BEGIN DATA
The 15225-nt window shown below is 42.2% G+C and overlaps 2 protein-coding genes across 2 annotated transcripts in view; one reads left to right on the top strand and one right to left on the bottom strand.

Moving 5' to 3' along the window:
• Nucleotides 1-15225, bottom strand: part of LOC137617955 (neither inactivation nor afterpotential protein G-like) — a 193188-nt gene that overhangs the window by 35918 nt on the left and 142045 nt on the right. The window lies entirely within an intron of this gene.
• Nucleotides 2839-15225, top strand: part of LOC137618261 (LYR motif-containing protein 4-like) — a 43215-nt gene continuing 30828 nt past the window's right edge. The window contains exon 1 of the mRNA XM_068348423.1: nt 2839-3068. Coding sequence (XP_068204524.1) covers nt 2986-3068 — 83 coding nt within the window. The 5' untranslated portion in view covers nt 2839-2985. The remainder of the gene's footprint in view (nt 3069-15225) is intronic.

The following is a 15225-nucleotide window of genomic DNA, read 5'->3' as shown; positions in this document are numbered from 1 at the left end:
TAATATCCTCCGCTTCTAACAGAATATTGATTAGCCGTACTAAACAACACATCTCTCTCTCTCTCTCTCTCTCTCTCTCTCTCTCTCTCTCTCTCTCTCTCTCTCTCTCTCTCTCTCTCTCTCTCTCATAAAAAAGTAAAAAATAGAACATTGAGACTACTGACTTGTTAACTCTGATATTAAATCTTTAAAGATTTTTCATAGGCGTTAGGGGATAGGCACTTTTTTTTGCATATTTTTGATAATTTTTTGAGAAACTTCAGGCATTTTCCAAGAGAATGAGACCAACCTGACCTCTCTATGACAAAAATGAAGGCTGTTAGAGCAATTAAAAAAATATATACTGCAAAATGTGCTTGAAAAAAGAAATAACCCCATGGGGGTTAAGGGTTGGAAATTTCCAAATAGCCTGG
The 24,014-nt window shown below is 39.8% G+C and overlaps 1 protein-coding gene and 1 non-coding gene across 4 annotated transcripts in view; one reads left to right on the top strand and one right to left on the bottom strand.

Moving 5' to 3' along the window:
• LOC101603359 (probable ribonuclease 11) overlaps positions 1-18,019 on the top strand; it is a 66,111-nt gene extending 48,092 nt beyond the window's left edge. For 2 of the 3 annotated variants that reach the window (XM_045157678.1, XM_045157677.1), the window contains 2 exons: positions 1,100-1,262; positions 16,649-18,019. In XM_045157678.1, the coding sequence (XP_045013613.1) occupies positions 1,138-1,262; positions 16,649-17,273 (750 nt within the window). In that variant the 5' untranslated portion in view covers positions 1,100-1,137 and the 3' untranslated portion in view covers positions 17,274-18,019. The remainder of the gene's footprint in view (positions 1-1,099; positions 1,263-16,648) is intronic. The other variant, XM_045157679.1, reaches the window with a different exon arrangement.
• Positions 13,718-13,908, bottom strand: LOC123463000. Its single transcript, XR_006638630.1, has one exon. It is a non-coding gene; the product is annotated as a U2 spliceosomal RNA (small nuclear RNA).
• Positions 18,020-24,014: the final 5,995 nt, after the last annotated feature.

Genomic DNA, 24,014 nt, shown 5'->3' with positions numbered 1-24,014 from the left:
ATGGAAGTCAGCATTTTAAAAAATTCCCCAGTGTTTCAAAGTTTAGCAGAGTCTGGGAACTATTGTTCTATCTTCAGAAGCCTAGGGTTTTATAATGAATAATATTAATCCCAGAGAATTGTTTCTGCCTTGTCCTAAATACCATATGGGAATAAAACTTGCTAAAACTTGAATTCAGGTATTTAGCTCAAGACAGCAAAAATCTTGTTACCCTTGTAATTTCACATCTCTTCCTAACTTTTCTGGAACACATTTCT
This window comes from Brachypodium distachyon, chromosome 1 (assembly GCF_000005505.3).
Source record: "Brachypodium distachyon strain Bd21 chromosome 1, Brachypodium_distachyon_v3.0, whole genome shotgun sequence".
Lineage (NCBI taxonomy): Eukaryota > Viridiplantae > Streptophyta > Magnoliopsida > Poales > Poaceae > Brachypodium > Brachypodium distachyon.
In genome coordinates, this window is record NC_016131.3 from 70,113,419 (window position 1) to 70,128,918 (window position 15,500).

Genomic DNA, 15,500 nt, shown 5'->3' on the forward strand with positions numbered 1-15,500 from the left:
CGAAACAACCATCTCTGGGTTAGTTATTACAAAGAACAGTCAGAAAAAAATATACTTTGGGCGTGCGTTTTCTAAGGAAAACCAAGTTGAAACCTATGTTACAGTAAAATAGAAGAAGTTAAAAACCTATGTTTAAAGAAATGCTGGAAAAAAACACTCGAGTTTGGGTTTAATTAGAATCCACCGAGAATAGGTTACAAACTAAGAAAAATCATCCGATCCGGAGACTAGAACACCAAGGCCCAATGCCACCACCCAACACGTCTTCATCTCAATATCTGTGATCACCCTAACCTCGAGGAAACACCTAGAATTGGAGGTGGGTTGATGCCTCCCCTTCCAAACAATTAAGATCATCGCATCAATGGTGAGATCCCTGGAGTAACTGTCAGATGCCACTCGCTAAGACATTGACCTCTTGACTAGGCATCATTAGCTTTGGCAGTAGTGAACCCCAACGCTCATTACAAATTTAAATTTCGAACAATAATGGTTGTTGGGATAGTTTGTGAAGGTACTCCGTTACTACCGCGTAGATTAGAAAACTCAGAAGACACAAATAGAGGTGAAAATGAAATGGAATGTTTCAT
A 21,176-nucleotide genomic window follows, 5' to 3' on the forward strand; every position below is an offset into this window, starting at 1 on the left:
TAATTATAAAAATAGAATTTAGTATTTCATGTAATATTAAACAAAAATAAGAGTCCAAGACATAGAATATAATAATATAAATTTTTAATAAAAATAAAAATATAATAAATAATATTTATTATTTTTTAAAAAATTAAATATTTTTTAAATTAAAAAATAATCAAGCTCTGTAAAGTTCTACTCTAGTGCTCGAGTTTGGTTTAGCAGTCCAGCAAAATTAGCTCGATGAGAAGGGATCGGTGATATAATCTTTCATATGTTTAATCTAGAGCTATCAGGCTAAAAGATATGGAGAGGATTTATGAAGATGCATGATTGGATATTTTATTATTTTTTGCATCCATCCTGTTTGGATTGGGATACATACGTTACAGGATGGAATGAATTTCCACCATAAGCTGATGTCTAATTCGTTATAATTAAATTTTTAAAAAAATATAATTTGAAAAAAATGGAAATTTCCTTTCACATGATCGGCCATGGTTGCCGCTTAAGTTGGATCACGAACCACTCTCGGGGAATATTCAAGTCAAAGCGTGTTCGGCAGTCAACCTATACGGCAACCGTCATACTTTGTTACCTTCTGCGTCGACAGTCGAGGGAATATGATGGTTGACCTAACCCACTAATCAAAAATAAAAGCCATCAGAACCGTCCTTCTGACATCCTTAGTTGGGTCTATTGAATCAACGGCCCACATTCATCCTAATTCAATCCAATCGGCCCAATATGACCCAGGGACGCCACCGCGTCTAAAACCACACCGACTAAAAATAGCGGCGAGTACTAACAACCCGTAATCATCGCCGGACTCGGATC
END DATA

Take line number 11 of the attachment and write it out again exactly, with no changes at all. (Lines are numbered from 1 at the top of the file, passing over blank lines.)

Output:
• Positions 18,020-24,014: the final 5,995 nt, after the last annotated feature.